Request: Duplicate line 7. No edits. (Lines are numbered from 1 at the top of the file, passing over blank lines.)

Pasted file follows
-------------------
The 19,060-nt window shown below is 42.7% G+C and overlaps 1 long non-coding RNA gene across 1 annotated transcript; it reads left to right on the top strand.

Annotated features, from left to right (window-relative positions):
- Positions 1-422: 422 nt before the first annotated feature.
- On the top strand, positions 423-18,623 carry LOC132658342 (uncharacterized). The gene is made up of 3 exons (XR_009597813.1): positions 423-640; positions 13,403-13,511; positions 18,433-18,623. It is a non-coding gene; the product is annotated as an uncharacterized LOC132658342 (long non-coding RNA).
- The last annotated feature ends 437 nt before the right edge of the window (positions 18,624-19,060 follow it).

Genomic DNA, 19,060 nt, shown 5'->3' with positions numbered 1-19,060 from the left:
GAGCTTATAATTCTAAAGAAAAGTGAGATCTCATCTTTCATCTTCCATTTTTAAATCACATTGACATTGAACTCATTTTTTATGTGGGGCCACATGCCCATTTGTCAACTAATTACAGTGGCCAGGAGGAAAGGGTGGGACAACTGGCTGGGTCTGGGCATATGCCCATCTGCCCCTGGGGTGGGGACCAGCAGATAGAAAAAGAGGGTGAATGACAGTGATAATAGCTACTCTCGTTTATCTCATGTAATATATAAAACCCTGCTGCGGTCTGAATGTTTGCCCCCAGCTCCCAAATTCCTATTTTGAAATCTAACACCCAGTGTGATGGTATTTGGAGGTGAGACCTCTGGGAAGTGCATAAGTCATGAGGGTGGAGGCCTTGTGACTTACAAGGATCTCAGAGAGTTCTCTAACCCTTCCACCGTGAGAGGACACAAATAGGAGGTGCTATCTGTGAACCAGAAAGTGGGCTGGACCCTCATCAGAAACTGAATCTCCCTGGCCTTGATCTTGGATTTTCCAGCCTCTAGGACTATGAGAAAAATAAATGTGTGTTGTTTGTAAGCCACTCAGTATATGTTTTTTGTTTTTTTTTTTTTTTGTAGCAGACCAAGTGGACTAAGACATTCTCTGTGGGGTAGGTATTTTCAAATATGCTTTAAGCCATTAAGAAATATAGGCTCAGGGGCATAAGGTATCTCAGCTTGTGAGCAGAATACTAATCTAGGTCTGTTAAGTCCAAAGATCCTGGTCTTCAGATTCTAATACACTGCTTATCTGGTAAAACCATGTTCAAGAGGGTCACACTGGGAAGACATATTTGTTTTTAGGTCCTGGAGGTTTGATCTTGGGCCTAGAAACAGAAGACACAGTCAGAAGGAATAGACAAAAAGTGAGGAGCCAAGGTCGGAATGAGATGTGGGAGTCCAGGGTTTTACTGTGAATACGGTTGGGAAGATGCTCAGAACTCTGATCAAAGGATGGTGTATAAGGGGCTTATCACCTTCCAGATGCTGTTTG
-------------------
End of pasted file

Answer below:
GAGCTTATAATTCTAAAGAAAAGTGAGATCTCATCTTTCATCTTCCATTTTTAAATCACATTGACATTGAACTCATTTTTTATGTGGGGCCACATGCCCATTTGTCAACTAATTACAGTGGCCAGGAGGAAAGGGTGGGACAACTGGCTGGGTCTGGGCATATGCCCATCTGCCCCTGGGGTGGGGACCAGCAGATAGAAAAAGAGGGTGAATGACAGTGATAATAGCTACTCTCGTTTATCTCATGTAATATATAAAACCCTGCTGCGGTCTGAATGTTTGCCCCCAGCTCCCAAATTCCTATTTTGAAATCTAACACCCAGTGTGATGGTATTTGGAGGTGAGACCTCTGGGAAGTGCATAAGTCATGAGGGTGGAGGCCTTGTGACTTACAAGGATCTCAGAGAGTTCTCTAACCCTTCCACCGTGAGAGGACACAAATAGGAGGTGCTATCTGTGAACCAGAAAGTGGGCTGGACCCTCATCAGAAACTGAATCTCCCTGGCCTTGATCTTGGATTTTCCAGCCTCTAGGACTATGAGAAAAATAAATGTGTGTTGTTTGTAAGCCACTCAGTATATGTTTTTTGTTTTTTTTTTTTTTTGTAGCAGACCAAGTGGACTAAGACATTCTCTGTGGGGTAGGTATTTTCAAATATGCTTTAAGCCATTAAGAAATATAGGCTCAGGGGCATAAGGTATCTCAGCTTGTGAGCAGAATACTAATCTAGGTCTGTTAAGTCCAAAGATCCTGGTCTTCAGATTCTAATACACTGCTTATCTGGTAAAACCATGTTCAAGAGGGTCACACTGGGAAGACATATTTGTTTTTAGGTCCTGGAGGTTTGATCTTGGGCCTAGAAACAGAAGACACAGTCAGAAGGAATAGACAAAAAGTGAGGAGCCAAGGTCGGAATGAGATGTGGGAGTCCAGGGTTTTACTGTGAATACGGTTGGGAAGATGCTCAGAACTCTGATCAAAGGATGGTGTATAAGGGGCTTATCACCTTCCAGATGCTGTTTG